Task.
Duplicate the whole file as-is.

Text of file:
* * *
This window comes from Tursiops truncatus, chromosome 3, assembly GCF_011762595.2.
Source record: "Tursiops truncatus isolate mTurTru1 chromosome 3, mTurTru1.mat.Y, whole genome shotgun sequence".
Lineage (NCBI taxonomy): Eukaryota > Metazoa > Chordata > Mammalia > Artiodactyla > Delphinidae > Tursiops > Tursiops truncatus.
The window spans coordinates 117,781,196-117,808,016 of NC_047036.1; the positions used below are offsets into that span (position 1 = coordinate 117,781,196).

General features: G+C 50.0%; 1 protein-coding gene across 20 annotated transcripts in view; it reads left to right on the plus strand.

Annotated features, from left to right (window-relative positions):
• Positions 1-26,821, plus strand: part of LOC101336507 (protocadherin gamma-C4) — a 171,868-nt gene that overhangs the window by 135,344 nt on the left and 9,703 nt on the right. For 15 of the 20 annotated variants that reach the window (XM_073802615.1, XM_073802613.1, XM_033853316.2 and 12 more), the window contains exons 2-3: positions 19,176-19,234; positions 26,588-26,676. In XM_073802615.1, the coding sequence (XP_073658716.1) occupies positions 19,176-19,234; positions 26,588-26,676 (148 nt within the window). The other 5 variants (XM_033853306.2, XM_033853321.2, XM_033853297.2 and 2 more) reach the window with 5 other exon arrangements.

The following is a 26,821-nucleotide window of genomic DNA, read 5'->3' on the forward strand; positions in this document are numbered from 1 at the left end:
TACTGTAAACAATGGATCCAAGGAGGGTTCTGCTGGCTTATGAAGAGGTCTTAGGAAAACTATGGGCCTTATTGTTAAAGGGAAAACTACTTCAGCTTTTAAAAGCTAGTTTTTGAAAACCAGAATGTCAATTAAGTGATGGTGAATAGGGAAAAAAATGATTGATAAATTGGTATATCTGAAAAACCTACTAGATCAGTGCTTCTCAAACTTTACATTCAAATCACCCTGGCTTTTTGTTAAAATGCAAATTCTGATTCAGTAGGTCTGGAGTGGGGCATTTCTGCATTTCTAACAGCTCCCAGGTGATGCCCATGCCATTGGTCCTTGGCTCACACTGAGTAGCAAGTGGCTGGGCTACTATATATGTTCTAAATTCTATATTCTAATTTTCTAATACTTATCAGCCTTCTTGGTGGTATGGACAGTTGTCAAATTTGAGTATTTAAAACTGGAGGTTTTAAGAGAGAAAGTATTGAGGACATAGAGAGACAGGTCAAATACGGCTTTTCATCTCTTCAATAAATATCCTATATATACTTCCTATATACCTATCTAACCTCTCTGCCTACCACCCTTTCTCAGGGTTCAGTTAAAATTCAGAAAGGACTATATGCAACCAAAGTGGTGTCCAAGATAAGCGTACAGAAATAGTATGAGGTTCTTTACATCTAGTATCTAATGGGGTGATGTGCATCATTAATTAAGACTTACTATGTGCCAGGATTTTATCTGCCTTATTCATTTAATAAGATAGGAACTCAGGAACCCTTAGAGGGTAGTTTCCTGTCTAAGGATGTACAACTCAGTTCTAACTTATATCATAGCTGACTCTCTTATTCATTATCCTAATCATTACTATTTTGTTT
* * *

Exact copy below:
This window comes from Tursiops truncatus, chromosome 3, assembly GCF_011762595.2.
Source record: "Tursiops truncatus isolate mTurTru1 chromosome 3, mTurTru1.mat.Y, whole genome shotgun sequence".
Lineage (NCBI taxonomy): Eukaryota > Metazoa > Chordata > Mammalia > Artiodactyla > Delphinidae > Tursiops > Tursiops truncatus.
The window spans coordinates 117,781,196-117,808,016 of NC_047036.1; the positions used below are offsets into that span (position 1 = coordinate 117,781,196).

General features: G+C 50.0%; 1 protein-coding gene across 20 annotated transcripts in view; it reads left to right on the plus strand.

Annotated features, from left to right (window-relative positions):
• Positions 1-26,821, plus strand: part of LOC101336507 (protocadherin gamma-C4) — a 171,868-nt gene that overhangs the window by 135,344 nt on the left and 9,703 nt on the right. For 15 of the 20 annotated variants that reach the window (XM_073802615.1, XM_073802613.1, XM_033853316.2 and 12 more), the window contains exons 2-3: positions 19,176-19,234; positions 26,588-26,676. In XM_073802615.1, the coding sequence (XP_073658716.1) occupies positions 19,176-19,234; positions 26,588-26,676 (148 nt within the window). The other 5 variants (XM_033853306.2, XM_033853321.2, XM_033853297.2 and 2 more) reach the window with 5 other exon arrangements.

The following is a 26,821-nucleotide window of genomic DNA, read 5'->3' on the forward strand; positions in this document are numbered from 1 at the left end:
TACTGTAAACAATGGATCCAAGGAGGGTTCTGCTGGCTTATGAAGAGGTCTTAGGAAAACTATGGGCCTTATTGTTAAAGGGAAAACTACTTCAGCTTTTAAAAGCTAGTTTTTGAAAACCAGAATGTCAATTAAGTGATGGTGAATAGGGAAAAAAATGATTGATAAATTGGTATATCTGAAAAACCTACTAGATCAGTGCTTCTCAAACTTTACATTCAAATCACCCTGGCTTTTTGTTAAAATGCAAATTCTGATTCAGTAGGTCTGGAGTGGGGCATTTCTGCATTTCTAACAGCTCCCAGGTGATGCCCATGCCATTGGTCCTTGGCTCACACTGAGTAGCAAGTGGCTGGGCTACTATATATGTTCTAAATTCTATATTCTAATTTTCTAATACTTATCAGCCTTCTTGGTGGTATGGACAGTTGTCAAATTTGAGTATTTAAAACTGGAGGTTTTAAGAGAGAAAGTATTGAGGACATAGAGAGACAGGTCAAATACGGCTTTTCATCTCTTCAATAAATATCCTATATATACTTCCTATATACCTATCTAACCTCTCTGCCTACCACCCTTTCTCAGGGTTCAGTTAAAATTCAGAAAGGACTATATGCAACCAAAGTGGTGTCCAAGATAAGCGTACAGAAATAGTATGAGGTTCTTTACATCTAGTATCTAATGGGGTGATGTGCATCATTAATTAAGACTTACTATGTGCCAGGATTTTATCTGCCTTATTCATTTAATAAGATAGGAACTCAGGAACCCTTAGAGGGTAGTTTCCTGTCTAAGGATGTACAACTCAGTTCTAACTTATATCATAGCTGACTCTCTTATTCATTATCCTAATCATTACTATTTTGTTT